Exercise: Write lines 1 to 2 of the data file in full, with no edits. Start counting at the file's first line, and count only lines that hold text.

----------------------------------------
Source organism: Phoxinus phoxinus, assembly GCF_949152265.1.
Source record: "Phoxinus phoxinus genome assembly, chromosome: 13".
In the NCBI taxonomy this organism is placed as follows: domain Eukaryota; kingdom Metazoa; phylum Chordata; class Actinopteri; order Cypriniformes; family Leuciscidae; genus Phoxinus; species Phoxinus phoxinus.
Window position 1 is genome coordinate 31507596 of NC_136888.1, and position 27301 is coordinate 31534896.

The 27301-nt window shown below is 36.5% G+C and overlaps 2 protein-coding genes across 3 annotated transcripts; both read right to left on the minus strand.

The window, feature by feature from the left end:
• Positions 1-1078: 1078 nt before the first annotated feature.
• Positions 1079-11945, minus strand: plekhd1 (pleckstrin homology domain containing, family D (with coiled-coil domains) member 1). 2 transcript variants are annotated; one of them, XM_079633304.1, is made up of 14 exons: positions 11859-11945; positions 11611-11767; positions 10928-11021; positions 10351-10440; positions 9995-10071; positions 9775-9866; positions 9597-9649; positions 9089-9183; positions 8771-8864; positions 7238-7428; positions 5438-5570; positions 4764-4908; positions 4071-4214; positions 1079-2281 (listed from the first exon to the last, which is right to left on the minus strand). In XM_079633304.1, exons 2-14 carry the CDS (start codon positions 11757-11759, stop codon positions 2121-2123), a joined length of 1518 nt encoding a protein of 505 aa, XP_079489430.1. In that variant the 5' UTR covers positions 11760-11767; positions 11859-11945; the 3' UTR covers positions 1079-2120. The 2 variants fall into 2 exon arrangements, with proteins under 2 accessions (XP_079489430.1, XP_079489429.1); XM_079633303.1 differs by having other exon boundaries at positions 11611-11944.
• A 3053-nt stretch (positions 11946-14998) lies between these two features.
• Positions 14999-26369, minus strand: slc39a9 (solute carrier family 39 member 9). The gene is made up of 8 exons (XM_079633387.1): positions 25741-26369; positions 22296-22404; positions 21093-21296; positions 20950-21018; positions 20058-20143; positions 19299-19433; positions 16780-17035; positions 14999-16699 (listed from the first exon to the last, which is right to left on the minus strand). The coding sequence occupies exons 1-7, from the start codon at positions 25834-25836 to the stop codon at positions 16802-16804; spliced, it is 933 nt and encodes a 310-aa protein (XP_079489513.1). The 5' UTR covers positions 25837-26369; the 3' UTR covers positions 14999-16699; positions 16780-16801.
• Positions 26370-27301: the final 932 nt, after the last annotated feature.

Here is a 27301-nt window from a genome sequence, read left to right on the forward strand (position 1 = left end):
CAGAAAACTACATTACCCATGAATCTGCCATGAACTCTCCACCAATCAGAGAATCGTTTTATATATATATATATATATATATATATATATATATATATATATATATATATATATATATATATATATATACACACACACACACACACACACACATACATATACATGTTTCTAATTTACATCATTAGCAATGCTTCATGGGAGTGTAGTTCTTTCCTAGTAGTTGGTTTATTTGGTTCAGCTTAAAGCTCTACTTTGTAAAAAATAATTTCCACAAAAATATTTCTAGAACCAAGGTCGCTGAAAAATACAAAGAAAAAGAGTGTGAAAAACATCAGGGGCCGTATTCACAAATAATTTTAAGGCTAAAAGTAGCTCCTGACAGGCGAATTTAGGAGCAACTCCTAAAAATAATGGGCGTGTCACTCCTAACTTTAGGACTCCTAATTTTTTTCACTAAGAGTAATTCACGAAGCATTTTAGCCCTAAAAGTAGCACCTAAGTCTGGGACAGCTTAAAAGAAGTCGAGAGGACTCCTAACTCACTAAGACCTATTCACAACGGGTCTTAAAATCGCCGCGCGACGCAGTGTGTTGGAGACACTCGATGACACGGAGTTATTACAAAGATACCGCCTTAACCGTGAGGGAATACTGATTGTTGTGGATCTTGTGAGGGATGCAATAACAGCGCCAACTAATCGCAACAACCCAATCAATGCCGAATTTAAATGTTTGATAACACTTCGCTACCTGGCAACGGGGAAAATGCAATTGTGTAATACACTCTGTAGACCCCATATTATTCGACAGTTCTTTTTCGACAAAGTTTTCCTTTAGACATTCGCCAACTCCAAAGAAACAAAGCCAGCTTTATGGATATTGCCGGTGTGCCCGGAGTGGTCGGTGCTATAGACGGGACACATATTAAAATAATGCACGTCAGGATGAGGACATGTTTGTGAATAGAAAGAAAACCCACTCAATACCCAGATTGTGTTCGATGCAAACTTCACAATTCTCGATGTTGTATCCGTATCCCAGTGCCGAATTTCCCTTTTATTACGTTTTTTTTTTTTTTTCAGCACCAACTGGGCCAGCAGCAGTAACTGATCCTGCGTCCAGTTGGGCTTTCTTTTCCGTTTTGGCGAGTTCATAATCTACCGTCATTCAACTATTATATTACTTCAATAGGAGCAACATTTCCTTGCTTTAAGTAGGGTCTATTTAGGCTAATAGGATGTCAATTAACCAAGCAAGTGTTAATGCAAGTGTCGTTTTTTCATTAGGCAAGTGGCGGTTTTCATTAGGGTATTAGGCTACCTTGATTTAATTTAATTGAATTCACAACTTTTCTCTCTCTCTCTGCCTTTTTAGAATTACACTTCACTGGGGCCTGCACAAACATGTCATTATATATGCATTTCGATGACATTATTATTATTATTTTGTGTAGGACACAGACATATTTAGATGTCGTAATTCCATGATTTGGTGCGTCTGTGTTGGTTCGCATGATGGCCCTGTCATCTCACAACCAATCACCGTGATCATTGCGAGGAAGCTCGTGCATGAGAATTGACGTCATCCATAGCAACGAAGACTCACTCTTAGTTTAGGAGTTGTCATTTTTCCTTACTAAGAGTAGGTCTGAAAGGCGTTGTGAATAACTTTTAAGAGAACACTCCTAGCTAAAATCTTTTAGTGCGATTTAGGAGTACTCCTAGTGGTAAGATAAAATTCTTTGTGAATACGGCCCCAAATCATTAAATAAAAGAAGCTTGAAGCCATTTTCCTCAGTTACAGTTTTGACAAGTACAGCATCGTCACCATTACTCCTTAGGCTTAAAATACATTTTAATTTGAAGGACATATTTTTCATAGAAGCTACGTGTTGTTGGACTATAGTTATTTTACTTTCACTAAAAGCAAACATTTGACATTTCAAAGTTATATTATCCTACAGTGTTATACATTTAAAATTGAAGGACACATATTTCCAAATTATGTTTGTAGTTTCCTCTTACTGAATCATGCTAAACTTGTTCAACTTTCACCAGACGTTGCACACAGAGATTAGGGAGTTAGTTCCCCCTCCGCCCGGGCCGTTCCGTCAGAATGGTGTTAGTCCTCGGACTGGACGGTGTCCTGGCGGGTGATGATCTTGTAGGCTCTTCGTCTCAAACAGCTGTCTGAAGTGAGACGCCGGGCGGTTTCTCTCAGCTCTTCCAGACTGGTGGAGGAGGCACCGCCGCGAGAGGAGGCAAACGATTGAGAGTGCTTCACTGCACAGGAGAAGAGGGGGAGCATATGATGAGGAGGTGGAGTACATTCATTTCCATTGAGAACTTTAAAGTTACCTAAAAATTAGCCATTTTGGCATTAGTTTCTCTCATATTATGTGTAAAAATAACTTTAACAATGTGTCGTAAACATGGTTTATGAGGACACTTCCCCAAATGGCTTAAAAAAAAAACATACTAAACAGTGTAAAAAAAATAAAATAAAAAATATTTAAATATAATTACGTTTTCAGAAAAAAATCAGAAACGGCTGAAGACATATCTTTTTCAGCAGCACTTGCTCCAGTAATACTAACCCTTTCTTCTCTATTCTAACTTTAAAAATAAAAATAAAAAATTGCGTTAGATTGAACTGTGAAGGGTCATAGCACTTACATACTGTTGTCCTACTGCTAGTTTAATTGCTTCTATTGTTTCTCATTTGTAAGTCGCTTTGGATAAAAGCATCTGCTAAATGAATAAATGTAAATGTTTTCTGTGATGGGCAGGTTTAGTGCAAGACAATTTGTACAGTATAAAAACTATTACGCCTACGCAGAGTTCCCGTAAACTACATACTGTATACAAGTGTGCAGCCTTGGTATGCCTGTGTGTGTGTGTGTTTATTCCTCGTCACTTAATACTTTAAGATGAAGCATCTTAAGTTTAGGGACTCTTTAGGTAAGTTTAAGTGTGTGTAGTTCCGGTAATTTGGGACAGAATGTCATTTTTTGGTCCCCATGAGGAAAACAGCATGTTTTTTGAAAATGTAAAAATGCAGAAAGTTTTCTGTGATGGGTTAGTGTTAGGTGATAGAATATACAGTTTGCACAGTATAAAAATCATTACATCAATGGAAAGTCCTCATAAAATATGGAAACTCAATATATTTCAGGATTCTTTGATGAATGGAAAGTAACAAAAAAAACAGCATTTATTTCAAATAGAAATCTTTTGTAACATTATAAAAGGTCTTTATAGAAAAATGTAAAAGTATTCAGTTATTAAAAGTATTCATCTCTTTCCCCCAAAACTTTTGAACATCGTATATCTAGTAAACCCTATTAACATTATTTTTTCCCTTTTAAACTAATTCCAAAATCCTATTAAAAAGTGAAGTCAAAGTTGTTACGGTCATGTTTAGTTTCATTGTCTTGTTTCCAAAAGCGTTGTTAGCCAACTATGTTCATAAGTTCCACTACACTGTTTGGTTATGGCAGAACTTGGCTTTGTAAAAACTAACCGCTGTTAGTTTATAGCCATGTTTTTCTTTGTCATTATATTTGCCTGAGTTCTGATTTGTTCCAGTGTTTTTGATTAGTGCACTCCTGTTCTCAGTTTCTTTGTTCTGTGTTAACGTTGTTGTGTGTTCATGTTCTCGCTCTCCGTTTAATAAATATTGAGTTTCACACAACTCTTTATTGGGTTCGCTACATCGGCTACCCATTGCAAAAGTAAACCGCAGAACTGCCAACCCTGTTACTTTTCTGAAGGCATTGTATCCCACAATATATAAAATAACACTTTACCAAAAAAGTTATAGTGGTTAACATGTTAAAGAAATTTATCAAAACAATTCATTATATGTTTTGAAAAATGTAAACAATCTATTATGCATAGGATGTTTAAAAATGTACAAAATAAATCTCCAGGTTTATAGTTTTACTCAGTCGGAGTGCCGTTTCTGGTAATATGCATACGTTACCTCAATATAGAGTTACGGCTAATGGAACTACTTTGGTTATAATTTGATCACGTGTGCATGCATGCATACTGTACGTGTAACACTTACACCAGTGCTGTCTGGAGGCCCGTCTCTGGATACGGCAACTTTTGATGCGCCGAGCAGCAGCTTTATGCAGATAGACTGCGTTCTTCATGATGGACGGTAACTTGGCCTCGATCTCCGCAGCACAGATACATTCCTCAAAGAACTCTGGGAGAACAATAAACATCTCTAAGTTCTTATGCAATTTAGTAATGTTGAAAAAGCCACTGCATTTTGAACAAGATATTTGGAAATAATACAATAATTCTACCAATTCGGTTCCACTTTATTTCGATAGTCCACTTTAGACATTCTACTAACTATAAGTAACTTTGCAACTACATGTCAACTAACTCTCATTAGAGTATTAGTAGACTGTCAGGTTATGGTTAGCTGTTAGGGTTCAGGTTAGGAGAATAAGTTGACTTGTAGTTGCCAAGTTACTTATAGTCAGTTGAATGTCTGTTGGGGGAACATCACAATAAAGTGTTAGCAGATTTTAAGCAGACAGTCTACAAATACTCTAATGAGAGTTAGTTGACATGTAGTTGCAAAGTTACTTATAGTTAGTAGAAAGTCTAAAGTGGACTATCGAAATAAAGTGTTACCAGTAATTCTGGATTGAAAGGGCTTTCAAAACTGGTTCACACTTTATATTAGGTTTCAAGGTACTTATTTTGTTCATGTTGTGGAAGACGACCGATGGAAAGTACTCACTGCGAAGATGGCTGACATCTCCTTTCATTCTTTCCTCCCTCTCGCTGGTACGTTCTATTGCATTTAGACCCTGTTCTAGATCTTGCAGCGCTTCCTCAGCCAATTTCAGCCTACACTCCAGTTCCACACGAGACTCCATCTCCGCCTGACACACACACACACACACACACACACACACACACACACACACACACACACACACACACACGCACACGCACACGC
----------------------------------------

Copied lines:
Source organism: Phoxinus phoxinus, assembly GCF_949152265.1.
Source record: "Phoxinus phoxinus genome assembly, chromosome: 13".